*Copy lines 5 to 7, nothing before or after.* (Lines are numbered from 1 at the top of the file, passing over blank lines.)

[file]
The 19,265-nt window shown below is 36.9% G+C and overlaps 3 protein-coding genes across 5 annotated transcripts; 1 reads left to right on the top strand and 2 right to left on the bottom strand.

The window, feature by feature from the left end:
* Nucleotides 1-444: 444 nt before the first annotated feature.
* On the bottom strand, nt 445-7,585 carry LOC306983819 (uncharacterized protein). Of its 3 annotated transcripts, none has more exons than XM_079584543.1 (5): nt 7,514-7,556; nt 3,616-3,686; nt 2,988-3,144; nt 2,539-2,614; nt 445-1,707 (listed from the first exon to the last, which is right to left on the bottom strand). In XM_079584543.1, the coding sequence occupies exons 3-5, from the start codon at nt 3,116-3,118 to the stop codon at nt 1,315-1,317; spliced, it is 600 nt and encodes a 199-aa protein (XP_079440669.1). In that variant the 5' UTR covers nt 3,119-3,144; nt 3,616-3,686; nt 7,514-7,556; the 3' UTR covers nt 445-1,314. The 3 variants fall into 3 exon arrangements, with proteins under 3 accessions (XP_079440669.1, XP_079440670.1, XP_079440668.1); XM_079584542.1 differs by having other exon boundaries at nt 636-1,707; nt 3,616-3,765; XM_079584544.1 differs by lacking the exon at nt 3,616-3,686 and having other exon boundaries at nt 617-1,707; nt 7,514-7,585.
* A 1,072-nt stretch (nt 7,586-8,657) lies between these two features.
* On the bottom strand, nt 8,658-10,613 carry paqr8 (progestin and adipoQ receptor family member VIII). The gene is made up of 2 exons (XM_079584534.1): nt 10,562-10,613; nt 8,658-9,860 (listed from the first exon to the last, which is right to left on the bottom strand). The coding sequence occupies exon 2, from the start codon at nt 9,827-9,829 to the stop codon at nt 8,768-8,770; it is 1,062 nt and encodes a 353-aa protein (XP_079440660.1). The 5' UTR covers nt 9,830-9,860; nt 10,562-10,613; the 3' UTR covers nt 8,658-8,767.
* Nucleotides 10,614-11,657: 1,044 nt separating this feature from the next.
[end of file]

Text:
* A 1,072-nt stretch (nt 7,586-8,657) lies between these two features.
* On the bottom strand, nt 8,658-10,613 carry paqr8 (progestin and adipoQ receptor family member VIII). The gene is made up of 2 exons (XM_079584534.1): nt 10,562-10,613; nt 8,658-9,860 (listed from the first exon to the last, which is right to left on the bottom strand). The coding sequence occupies exon 2, from the start codon at nt 9,827-9,829 to the stop codon at nt 8,768-8,770; it is 1,062 nt and encodes a 353-aa protein (XP_079440660.1). The 5' UTR covers nt 9,830-9,860; nt 10,562-10,613; the 3' UTR covers nt 8,658-8,767.
* Nucleotides 10,614-11,657: 1,044 nt separating this feature from the next.